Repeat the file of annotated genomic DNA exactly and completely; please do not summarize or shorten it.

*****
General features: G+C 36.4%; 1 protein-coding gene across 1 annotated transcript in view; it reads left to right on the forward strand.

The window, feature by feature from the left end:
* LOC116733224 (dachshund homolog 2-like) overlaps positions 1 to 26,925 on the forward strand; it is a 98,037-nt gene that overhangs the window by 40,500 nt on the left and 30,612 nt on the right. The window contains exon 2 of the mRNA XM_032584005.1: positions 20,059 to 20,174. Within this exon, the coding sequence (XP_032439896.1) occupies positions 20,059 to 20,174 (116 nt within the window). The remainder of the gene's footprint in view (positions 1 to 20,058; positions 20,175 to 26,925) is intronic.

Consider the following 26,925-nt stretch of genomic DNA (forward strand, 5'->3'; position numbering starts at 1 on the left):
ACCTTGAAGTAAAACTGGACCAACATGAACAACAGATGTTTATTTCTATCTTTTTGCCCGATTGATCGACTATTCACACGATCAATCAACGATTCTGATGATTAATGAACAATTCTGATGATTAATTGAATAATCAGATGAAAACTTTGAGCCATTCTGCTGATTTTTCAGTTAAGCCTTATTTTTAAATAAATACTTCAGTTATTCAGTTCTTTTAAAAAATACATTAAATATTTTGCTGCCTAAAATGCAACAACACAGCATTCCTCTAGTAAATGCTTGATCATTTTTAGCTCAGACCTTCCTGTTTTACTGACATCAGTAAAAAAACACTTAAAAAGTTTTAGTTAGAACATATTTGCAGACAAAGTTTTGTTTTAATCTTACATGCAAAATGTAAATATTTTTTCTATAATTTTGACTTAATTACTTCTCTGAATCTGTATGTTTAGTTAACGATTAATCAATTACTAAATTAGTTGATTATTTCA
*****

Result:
General features: G+C 36.4%; 1 protein-coding gene across 1 annotated transcript in view; it reads left to right on the forward strand.

The window, feature by feature from the left end:
* LOC116733224 (dachshund homolog 2-like) overlaps positions 1 to 26,925 on the forward strand; it is a 98,037-nt gene that overhangs the window by 40,500 nt on the left and 30,612 nt on the right. The window contains exon 2 of the mRNA XM_032584005.1: positions 20,059 to 20,174. Within this exon, the coding sequence (XP_032439896.1) occupies positions 20,059 to 20,174 (116 nt within the window). The remainder of the gene's footprint in view (positions 1 to 20,058; positions 20,175 to 26,925) is intronic.

Consider the following 26,925-nt stretch of genomic DNA (forward strand, 5'->3'; position numbering starts at 1 on the left):
ACCTTGAAGTAAAACTGGACCAACATGAACAACAGATGTTTATTTCTATCTTTTTGCCCGATTGATCGACTATTCACACGATCAATCAACGATTCTGATGATTAATGAACAATTCTGATGATTAATTGAATAATCAGATGAAAACTTTGAGCCATTCTGCTGATTTTTCAGTTAAGCCTTATTTTTAAATAAATACTTCAGTTATTCAGTTCTTTTAAAAAATACATTAAATATTTTGCTGCCTAAAATGCAACAACACAGCATTCCTCTAGTAAATGCTTGATCATTTTTAGCTCAGACCTTCCTGTTTTACTGACATCAGTAAAAAAACACTTAAAAAGTTTTAGTTAGAACATATTTGCAGACAAAGTTTTGTTTTAATCTTACATGCAAAATGTAAATATTTTTTCTATAATTTTGACTTAATTACTTCTCTGAATCTGTATGTTTAGTTAACGATTAATCAATTACTAAATTAGTTGATTATTTCA